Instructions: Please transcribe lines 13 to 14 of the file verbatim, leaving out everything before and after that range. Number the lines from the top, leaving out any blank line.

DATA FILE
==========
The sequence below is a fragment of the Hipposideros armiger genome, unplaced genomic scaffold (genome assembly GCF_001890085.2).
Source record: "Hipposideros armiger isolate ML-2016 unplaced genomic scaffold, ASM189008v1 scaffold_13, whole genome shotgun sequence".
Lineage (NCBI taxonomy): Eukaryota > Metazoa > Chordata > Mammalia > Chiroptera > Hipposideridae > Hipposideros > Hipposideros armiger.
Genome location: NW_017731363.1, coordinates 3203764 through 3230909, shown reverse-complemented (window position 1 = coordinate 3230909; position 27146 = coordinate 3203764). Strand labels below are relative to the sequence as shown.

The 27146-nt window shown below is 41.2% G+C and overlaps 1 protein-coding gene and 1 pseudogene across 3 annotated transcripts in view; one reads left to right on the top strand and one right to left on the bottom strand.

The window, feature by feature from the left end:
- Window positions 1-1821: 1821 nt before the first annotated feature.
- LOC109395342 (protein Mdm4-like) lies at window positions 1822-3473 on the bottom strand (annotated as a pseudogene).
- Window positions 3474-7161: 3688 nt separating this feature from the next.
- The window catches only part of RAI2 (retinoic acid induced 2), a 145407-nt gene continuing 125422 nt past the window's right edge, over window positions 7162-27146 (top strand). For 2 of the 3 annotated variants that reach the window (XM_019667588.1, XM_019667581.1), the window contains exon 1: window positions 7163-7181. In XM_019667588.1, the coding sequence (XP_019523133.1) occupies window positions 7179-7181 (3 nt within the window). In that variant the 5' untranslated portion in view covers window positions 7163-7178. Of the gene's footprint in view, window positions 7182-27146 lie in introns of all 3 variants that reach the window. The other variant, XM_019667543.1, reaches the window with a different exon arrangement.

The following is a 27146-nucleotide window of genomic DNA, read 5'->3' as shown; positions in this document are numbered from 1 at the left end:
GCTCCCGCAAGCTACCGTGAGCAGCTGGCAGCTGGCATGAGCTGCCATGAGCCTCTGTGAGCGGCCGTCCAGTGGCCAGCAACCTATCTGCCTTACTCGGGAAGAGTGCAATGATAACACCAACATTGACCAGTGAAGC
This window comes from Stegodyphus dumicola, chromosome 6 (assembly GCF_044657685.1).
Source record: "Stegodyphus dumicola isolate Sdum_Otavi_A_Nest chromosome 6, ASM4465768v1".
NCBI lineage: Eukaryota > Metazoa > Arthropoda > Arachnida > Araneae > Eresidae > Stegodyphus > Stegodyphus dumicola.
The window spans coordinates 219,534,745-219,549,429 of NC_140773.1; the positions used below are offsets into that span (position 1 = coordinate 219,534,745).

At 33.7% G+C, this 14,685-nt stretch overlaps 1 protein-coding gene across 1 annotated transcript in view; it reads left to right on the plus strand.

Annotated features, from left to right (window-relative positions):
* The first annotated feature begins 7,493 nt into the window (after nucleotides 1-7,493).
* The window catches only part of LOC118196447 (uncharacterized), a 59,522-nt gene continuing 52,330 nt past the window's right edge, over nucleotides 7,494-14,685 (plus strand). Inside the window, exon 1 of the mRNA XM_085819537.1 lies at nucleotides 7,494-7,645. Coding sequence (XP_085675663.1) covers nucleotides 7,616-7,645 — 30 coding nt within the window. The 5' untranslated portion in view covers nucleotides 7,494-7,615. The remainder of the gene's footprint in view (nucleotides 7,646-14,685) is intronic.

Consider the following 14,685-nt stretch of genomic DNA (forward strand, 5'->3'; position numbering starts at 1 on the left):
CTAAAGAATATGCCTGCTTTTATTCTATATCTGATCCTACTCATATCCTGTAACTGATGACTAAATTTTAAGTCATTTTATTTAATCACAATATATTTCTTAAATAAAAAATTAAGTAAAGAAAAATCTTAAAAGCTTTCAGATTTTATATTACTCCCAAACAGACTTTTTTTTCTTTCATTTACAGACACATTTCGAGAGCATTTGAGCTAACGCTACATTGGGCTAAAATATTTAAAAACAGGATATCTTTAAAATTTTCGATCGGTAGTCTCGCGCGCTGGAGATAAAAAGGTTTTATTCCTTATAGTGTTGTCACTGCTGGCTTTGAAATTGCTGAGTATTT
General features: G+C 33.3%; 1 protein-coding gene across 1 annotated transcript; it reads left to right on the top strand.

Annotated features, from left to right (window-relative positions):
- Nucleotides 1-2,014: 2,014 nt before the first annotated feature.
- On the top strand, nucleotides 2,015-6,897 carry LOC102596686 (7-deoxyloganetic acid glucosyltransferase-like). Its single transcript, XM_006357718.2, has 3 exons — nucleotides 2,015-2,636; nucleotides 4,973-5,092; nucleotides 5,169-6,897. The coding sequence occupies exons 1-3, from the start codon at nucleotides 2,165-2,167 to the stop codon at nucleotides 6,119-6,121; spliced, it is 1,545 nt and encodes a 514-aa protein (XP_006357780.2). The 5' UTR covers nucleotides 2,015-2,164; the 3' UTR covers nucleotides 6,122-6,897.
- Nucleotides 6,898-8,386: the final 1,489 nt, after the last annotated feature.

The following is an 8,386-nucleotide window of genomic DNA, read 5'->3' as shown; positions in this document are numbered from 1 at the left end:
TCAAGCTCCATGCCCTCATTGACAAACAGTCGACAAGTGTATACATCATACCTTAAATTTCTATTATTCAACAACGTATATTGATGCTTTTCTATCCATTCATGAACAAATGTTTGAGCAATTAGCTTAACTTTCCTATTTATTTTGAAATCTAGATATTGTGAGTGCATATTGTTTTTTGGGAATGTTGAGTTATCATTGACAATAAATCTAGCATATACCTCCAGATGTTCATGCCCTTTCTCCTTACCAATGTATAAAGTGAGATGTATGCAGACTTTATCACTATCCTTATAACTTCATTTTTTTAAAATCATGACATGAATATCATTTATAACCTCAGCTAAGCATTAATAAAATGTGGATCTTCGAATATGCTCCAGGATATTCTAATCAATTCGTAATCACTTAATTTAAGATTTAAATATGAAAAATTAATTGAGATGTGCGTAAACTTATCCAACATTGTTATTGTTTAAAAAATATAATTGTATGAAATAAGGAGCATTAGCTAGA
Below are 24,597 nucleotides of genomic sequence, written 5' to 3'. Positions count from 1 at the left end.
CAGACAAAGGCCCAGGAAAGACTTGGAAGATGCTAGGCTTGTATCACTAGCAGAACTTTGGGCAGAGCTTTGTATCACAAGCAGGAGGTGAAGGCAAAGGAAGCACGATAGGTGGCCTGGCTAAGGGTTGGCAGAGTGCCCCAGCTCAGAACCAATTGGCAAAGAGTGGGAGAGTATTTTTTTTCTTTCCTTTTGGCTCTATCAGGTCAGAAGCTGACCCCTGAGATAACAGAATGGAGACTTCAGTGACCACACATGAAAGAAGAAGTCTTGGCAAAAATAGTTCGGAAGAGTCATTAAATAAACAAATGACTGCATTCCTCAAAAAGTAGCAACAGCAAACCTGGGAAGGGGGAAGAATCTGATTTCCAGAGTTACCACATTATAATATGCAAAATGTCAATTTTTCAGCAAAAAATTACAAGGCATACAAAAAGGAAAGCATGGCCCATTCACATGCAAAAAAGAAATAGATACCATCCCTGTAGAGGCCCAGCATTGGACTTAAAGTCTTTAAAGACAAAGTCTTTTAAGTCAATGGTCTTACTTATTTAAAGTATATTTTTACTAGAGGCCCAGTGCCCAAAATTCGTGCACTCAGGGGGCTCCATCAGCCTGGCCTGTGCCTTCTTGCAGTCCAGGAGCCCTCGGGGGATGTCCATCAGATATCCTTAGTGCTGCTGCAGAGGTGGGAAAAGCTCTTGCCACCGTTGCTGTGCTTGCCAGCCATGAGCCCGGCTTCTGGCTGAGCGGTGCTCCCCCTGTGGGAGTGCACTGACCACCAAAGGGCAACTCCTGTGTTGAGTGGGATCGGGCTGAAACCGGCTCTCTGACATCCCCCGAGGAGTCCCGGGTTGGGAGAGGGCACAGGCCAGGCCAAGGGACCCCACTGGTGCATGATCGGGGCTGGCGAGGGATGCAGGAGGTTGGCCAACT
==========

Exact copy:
This window comes from Stegodyphus dumicola, chromosome 6 (assembly GCF_044657685.1).
Source record: "Stegodyphus dumicola isolate Sdum_Otavi_A_Nest chromosome 6, ASM4465768v1".